Over the past 25 years, studio owner and engineer Henry Puizillout has established a successful business far away from the major cities, in Brittany, France. Founded in 1994, his studio L’Oreille du Chat (“Cat’s Ear”) moved to larger premises in the town of Bruz, about 20 minutes from Rennes. Specializing in sound engineering and post-production for documentaries, Henry Puizillout has worked for big clients such as France Télévisions. Other prestigious projects he was involved with include several films in 360° for WWF France and 3D films for Océanopolis. Precise studio monitoring, thus, is of prime importance at L’Oreille du Chat, not only in stereo but also in various surround formats. We spoke to Henry Puizillout about his passion for sound and his reasons for choosing Neumann speakers.

Henry, what is your professional background?

Before and during my studies as a sound engineer, I used to work in a Hi-Fi shop, which sold out of the ordinary, specialist items. We used to try out a lot of stuff, doing blind test comparisons. We were very critical, and I think I’ve kept that way of thinking. I still choose my professional gear with this approach: Our priority is working with sound rather than technical characteristics. I’ve been a professional since 1986, recording, editing, and mixing sound.

Tell us more about your studio!

Everything was constructed to measure in an already existing stone building. Great care was taken to avoid any parallel surfaces within the areas dedicated to sound. The control room has a volume of 93 m³, the sound recording area 55 m³, and there’s a reception area for tea and coffee, as well as an office for maintenance and admin. We make a point of not only welcoming directors and producers, but also renting out the studio to free lance sound engineers. We are passionate about sound, so we choose our gear primarily for its sound quality, and then for its ergonomics. Other parameters are of less importance.

What is the core of your business?

We mix a lot of documentaries here, as well as some fiction and animation. We also do sound editing, including the occasional sound effects and Foley post production. We also do VR-360°, with ambisonic sound recording, and 3D binaural mixing.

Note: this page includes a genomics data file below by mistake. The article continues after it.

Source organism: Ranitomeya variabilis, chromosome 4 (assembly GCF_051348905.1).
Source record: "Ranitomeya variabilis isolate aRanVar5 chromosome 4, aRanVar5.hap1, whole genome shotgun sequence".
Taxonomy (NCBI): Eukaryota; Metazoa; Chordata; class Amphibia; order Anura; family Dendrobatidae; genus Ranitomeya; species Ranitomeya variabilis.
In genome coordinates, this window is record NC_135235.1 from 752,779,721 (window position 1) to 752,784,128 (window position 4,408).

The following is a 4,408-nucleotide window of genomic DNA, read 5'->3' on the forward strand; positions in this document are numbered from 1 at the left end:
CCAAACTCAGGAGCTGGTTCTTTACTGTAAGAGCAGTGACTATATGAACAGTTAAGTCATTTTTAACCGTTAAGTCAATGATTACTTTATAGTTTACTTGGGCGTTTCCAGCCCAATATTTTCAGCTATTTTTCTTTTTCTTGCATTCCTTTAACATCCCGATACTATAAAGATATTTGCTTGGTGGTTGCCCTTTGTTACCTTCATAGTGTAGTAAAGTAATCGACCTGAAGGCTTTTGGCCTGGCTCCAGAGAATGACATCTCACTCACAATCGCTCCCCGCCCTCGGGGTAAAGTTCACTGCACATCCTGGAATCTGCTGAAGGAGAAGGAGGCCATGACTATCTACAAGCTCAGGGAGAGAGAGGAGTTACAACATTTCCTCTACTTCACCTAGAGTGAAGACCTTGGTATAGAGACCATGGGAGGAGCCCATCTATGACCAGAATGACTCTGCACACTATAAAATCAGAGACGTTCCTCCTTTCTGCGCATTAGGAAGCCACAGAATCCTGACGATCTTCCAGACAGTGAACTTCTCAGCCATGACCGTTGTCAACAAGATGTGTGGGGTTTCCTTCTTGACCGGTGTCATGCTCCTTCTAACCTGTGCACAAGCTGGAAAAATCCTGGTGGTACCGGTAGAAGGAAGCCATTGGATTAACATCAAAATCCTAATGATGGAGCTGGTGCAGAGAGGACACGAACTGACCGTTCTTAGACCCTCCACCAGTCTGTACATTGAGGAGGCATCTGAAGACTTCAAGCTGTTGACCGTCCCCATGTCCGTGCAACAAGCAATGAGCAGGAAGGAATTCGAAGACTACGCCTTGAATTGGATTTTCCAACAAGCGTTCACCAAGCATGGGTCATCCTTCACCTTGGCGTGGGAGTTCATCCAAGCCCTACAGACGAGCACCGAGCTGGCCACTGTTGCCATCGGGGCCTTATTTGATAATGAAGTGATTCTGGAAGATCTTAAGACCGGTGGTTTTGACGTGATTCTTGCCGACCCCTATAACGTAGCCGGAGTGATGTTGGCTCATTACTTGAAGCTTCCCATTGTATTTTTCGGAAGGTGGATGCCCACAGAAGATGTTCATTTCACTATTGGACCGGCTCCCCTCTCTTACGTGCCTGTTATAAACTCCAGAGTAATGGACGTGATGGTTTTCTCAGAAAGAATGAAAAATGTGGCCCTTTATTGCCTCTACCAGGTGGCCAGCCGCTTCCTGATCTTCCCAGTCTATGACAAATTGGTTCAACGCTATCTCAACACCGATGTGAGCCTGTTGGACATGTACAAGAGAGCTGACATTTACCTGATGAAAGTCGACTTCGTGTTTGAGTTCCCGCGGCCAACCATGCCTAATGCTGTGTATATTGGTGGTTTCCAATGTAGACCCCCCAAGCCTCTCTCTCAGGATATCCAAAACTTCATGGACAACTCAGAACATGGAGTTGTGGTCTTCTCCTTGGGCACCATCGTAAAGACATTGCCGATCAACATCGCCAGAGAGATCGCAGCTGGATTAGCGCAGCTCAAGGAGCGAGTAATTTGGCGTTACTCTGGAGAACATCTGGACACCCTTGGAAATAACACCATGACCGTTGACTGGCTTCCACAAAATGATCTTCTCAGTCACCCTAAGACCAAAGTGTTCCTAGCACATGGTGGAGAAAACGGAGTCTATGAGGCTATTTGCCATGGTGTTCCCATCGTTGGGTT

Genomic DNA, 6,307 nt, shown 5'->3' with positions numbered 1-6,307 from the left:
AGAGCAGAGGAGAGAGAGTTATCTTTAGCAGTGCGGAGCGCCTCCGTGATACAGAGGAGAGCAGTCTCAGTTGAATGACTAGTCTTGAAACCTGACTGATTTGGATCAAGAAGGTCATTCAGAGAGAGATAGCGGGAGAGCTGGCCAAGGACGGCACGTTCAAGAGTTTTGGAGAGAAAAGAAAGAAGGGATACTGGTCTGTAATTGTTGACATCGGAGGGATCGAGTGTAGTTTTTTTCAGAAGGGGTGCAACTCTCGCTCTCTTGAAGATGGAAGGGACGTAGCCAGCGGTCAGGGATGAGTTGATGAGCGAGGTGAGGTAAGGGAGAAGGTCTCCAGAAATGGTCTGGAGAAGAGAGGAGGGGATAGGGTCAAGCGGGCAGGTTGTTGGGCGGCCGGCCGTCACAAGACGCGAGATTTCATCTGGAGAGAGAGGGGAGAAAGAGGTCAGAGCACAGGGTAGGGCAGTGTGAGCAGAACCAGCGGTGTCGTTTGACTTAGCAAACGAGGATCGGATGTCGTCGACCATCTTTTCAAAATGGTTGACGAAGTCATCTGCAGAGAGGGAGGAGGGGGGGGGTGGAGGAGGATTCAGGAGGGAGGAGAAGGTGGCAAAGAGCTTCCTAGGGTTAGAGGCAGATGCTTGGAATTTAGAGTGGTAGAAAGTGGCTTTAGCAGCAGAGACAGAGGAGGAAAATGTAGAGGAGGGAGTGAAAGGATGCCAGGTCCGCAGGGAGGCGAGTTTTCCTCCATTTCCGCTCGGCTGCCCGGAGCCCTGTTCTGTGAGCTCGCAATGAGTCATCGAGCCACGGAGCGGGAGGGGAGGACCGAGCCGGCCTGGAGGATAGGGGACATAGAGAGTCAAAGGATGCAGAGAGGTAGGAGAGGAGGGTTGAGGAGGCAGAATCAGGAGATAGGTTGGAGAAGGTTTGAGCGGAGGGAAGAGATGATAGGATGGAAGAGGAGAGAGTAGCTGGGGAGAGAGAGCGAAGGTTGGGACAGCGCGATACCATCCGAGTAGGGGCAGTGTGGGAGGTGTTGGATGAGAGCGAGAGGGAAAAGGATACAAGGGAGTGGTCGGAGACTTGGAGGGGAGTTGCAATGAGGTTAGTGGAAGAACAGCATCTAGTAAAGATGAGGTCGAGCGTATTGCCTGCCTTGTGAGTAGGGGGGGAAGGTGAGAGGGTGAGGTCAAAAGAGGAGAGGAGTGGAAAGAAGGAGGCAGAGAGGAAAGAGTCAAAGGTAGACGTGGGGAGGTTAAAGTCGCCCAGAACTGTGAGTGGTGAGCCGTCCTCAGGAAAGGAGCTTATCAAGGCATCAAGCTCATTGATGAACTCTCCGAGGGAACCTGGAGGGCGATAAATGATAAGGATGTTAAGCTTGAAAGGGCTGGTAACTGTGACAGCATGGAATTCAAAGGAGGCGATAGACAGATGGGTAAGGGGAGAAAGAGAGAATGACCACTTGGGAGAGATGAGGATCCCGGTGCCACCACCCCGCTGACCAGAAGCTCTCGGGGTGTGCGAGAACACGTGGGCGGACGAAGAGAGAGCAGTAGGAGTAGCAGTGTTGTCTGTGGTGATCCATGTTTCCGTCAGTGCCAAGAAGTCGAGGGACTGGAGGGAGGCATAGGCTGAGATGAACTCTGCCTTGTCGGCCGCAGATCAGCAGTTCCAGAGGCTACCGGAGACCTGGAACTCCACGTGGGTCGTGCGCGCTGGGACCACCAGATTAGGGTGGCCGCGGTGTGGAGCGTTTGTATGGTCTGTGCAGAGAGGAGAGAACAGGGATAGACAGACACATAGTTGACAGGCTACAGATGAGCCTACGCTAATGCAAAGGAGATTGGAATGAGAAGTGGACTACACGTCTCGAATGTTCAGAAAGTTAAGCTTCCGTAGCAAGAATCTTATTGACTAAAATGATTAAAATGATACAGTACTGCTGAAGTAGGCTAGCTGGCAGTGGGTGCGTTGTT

You’ve been in this business for a long time. What has changed in recent years?

We have increasingly powerful tools, but we are given less and less time to exploit them. For example, a director will come in with poor quality sound, because there was no sound engineer on the shoot – which is quite often the case with documentaries. So we spend our time “repairing” the sound, which in turn leaves very little time for us to be creative. It can be very frustrating, especially when, even with the best equipment in the business, the end result is just not what it could have been. It’s not a new phenomenon, but, alas, it’s becoming more and more the norm.

Why did you choose Neumann monitor speakers?

It’s extremely important and difficult for a studio to change their monitoring system. With regular revisions, our previous sound system served us for 20 years. We wanted the sound image to be very precise, yet not fatiguing. When you work eight to ten hours, having the most neutral sound possible with a consistency in its range is an important parameter to take into consideration. Seeing as we are equipped in 7.1, we don’t have the space in our studio for placing bulky equipment all around the work area. When we listened to different models, we perceived a consistency, a coherence. So we were able to place smaller models for the laterals Ls, Rs, Sl, Sr). We decided on the concept of Plane Wave for the low frequencies and the LFE. We therefore went with three KH 310 A, four KH 120 A and two KH 805 subwoofers in PWBA [Plane Wave Bass Array]. We work in several formats: stereo, 3.1, 5.1, 7.1, in flat or ISO X, depending on the requirements of the distributor.

How long have you been working with Neumann studio monitors?

It has been two years since our transition to Neumann, and everyone is happy. There’s a sense of cohesion from the sound mix through to the broadcast/distribution, no nasty surprises…

Information about the Studio: http://www.oreilleduchat.com/